Scientific American on predicting tornadoes and hurricanes 2011 was a natural disatser heavy year for the U.S., wasn't it? What with Hurricane Irene rattling the East Coast and, a bit more significantly, the record 750 tornadoes blowing through the country's interior. Which is perhaps why the National Oceanic and Atmosphere Administration is making a technological push at predicting when dangerous weather occurs. Scientific American's Jane Lubchenco and Jack Hayes run down the various investments being made in prediction technology: advanced radar better able to pick up on tornadoes' wind signatures, more satellites in the sky to watch brewing hurricanes over the ocean, and supercomputers to crunch the data coming in from them. The goal is get out warnings for disaster events as early as possible. "Severe weather outlooks will extend beyond five days, hurricane forecasts beyond seven days, and the threat of spring floods will be known weeks in advance." For tornadoes, issuing a warning even a few minutes earlier will save lives. NOAA discusses their techniques itself int he video below.
Time on the link between climate change and natural disasters If there is an unusual glut of natural disasters, what's causing it? Thankfully, Time is also on the disaster beat today. "As it happens, the U.N.'s Intergovernmental Panel on Climate Change published an assessment on the science of extreme weather and global warming just last month — but the answers are cloudy," writes Bryan Walsh. Heat waves were confidently linked to global warming; flooding and storms, less so. The problem, unfortunately, is lack of data on hurricanes and tornadoes that occurred in decades past, preventing meaningful links between global warming and natural disasters from being made. However: "The fact that it's impossible to draw a straight line between climate change and the seemingly more turbulent weather doesn't mean we should act as if the two aren't linked," he writes. "There's no doubt that warming raises at least the risk of extreme-weather events."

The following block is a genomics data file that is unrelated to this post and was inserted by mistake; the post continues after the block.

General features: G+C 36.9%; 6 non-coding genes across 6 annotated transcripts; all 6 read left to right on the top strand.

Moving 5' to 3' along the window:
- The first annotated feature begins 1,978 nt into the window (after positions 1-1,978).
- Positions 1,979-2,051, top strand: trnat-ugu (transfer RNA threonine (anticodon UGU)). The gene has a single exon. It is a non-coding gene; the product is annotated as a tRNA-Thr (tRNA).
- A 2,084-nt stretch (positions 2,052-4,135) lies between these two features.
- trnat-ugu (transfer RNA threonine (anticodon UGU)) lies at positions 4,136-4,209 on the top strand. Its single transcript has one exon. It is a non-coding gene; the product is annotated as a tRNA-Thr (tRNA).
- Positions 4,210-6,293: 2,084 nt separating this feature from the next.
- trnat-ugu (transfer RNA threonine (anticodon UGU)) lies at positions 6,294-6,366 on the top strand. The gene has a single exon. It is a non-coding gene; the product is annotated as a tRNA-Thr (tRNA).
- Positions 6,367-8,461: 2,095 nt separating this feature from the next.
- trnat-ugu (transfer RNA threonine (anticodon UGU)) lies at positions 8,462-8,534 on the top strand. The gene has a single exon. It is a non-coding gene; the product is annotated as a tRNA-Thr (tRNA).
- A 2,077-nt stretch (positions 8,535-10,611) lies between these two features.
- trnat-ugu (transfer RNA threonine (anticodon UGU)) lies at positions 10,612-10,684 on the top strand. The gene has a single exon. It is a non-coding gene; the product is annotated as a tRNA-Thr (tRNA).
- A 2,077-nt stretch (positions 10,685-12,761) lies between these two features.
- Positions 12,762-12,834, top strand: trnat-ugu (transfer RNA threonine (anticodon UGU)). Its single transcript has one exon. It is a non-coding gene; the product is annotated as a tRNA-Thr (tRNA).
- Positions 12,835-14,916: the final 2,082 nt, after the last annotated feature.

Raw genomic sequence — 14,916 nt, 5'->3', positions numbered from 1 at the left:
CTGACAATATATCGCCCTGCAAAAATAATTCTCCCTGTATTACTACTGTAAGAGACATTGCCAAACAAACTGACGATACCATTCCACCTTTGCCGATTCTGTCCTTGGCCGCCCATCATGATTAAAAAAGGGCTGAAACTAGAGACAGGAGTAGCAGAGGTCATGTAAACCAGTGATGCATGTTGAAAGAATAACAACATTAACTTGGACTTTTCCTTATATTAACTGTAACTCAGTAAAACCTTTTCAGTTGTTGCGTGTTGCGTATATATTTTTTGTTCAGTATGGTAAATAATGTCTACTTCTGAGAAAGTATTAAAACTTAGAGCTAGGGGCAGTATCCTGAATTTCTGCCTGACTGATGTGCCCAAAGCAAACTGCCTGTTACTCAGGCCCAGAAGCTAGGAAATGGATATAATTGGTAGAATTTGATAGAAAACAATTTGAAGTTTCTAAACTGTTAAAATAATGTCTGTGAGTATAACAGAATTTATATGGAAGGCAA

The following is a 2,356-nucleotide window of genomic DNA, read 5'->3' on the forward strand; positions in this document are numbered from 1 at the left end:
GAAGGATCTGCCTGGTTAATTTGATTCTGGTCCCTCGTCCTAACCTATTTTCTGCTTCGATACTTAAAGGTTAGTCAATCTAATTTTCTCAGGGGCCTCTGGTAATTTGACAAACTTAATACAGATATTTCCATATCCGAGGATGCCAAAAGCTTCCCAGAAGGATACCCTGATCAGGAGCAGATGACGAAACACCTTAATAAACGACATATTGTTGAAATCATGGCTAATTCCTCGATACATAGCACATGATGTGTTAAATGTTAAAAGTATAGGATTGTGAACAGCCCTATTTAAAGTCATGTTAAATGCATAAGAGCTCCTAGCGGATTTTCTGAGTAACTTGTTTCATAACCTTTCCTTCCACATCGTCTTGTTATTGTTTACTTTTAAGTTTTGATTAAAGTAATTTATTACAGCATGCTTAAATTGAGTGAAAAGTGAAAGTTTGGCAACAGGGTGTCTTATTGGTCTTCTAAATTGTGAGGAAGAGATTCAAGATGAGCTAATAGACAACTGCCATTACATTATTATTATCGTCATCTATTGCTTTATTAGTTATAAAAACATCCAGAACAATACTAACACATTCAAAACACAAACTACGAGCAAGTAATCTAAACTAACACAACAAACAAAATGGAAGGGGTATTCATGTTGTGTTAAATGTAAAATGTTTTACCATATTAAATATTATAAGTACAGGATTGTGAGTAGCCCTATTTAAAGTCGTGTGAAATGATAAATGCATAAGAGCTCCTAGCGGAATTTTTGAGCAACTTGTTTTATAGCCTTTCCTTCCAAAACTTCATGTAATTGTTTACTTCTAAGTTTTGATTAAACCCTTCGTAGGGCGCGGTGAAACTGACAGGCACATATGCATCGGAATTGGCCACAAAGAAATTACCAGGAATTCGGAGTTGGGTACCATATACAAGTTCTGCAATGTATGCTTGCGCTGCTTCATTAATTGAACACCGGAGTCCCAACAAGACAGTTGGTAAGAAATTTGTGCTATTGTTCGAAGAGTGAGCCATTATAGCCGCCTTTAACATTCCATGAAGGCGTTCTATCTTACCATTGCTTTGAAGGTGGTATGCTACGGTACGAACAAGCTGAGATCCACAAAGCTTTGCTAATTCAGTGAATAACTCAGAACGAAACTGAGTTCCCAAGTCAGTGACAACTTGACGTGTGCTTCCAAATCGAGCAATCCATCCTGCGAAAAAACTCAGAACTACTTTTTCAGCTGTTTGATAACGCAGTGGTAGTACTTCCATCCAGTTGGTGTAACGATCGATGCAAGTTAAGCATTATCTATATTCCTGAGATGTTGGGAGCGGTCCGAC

Tara Parker-Pope on the pitfalls of veganism For those who can stomach it, one of the most straightforward ways of helping the environment is to stop buying animal products (curbing carbon emissions associated with them). But going vegan isn't easy. "As countless aspiring vegans are discovering, the switch from omnivore to herbivore is fraught with physical, social and economic challenges — at least, for those who don’t have a personal chef," writes Tara Park-Pope, who blogs for The New York Times' Well blog. Among the pitfalls are the higher price points on animal-less foodstuffs, the learned taste preferences of a lifetime of eating, and the strange shame that friends and family lay on vegans for their dietary choices. Nevertheless, there's a persistent cohort of green eaters. "Three percent of American adults, 7.3 million people, follow a vegetarian diet, and one million of them are vegans, who eat no animal products at all." Another 23 million say they rarely eat meat.
Mother Jones on BP oil seeping into your skin Writing for the magazine's website, Julia Whitty found a study that will make your skin crawl— especially if you've gone swimming in the Gulf of Mexico recently. The Surfrider Foundation, an environmental group, has found that an ugly mixture of Corexit, a solvent used to break up oil slick, and Deepwater Horizon crude still persists on and under the Gulf's beaches in the form of tar. The worst part: "the toxins in this unholy mix of Corexit and crude actually penetrate wet skin faster than dry skin." Yes, that's photo of tar-stained shins to the right, revealed by ultraviolet light. Apparently, the mixture is absorbed into the skin and can't be wiped off.